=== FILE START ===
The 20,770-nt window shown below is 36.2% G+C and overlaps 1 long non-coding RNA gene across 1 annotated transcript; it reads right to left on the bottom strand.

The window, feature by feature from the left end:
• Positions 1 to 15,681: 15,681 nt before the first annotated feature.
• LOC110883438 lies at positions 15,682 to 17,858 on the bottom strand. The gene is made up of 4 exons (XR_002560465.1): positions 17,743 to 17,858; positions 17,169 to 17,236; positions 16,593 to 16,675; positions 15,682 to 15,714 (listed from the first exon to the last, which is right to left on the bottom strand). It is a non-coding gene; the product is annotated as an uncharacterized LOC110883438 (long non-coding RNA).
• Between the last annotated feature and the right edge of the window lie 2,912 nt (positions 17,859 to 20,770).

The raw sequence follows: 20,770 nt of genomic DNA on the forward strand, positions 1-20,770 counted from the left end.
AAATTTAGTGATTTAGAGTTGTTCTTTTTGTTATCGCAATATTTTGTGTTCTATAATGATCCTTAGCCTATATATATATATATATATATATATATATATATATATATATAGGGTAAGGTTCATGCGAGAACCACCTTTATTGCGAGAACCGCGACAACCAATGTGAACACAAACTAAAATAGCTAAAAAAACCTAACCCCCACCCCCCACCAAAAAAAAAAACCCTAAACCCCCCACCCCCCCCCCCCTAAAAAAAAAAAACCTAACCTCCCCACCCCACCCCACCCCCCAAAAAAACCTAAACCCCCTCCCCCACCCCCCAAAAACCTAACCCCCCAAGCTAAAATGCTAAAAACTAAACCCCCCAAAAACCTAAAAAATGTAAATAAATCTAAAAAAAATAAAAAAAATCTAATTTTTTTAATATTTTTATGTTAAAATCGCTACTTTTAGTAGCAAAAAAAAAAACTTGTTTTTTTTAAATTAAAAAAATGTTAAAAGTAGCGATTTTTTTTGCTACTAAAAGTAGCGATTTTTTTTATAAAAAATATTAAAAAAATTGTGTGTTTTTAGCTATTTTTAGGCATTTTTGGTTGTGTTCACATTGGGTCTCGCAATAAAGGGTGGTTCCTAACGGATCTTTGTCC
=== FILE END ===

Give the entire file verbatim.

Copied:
The 20,770-nt window shown below is 36.2% G+C and overlaps 1 long non-coding RNA gene across 1 annotated transcript; it reads right to left on the bottom strand.

The window, feature by feature from the left end:
• Positions 1 to 15,681: 15,681 nt before the first annotated feature.
• LOC110883438 lies at positions 15,682 to 17,858 on the bottom strand. The gene is made up of 4 exons (XR_002560465.1): positions 17,743 to 17,858; positions 17,169 to 17,236; positions 16,593 to 16,675; positions 15,682 to 15,714 (listed from the first exon to the last, which is right to left on the bottom strand). It is a non-coding gene; the product is annotated as an uncharacterized LOC110883438 (long non-coding RNA).
• Between the last annotated feature and the right edge of the window lie 2,912 nt (positions 17,859 to 20,770).

The raw sequence follows: 20,770 nt of genomic DNA on the forward strand, positions 1-20,770 counted from the left end.
AAATTTAGTGATTTAGAGTTGTTCTTTTTGTTATCGCAATATTTTGTGTTCTATAATGATCCTTAGCCTATATATATATATATATATATATATATATATATATATATATAGGGTAAGGTTCATGCGAGAACCACCTTTATTGCGAGAACCGCGACAACCAATGTGAACACAAACTAAAATAGCTAAAAAAACCTAACCCCCACCCCCCACCAAAAAAAAAAACCCTAAACCCCCCACCCCCCCCCCCCTAAAAAAAAAAAACCTAACCTCCCCACCCCACCCCACCCCCCAAAAAAACCTAAACCCCCTCCCCCACCCCCCAAAAACCTAACCCCCCAAGCTAAAATGCTAAAAACTAAACCCCCCAAAAACCTAAAAAATGTAAATAAATCTAAAAAAAATAAAAAAAATCTAATTTTTTTAATATTTTTATGTTAAAATCGCTACTTTTAGTAGCAAAAAAAAAAACTTGTTTTTTTTAAATTAAAAAAATGTTAAAAGTAGCGATTTTTTTTGCTACTAAAAGTAGCGATTTTTTTTATAAAAAATATTAAAAAAATTGTGTGTTTTTAGCTATTTTTAGGCATTTTTGGTTGTGTTCACATTGGGTCTCGCAATAAAGGGTGGTTCCTAACGGATCTTTGTCC